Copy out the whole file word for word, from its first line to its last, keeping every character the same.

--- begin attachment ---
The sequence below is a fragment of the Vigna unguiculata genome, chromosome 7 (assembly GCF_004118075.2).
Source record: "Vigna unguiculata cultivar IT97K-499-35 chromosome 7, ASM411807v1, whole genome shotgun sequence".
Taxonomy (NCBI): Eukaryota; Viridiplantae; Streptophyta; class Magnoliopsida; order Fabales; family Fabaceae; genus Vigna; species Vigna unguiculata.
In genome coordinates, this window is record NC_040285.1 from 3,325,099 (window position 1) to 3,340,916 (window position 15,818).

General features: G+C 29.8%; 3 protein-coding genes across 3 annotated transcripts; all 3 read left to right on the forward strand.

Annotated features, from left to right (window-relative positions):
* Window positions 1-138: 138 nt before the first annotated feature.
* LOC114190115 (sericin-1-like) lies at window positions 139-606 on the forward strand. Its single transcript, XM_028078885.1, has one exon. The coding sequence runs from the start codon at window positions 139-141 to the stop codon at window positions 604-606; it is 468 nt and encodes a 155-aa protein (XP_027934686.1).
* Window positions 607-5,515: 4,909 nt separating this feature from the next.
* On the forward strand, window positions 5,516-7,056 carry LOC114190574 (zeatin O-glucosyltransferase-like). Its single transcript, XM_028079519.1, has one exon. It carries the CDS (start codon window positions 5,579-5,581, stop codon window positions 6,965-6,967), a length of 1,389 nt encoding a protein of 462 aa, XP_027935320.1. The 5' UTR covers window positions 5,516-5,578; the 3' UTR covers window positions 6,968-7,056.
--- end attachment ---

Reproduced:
The sequence below is a fragment of the Vigna unguiculata genome, chromosome 7 (assembly GCF_004118075.2).
Source record: "Vigna unguiculata cultivar IT97K-499-35 chromosome 7, ASM411807v1, whole genome shotgun sequence".
Taxonomy (NCBI): Eukaryota; Viridiplantae; Streptophyta; class Magnoliopsida; order Fabales; family Fabaceae; genus Vigna; species Vigna unguiculata.
In genome coordinates, this window is record NC_040285.1 from 3,325,099 (window position 1) to 3,340,916 (window position 15,818).

General features: G+C 29.8%; 3 protein-coding genes across 3 annotated transcripts; all 3 read left to right on the forward strand.

Annotated features, from left to right (window-relative positions):
* Window positions 1-138: 138 nt before the first annotated feature.
* LOC114190115 (sericin-1-like) lies at window positions 139-606 on the forward strand. Its single transcript, XM_028078885.1, has one exon. The coding sequence runs from the start codon at window positions 139-141 to the stop codon at window positions 604-606; it is 468 nt and encodes a 155-aa protein (XP_027934686.1).
* Window positions 607-5,515: 4,909 nt separating this feature from the next.
* On the forward strand, window positions 5,516-7,056 carry LOC114190574 (zeatin O-glucosyltransferase-like). Its single transcript, XM_028079519.1, has one exon. It carries the CDS (start codon window positions 5,579-5,581, stop codon window positions 6,965-6,967), a length of 1,389 nt encoding a protein of 462 aa, XP_027935320.1. The 5' UTR covers window positions 5,516-5,578; the 3' UTR covers window positions 6,968-7,056.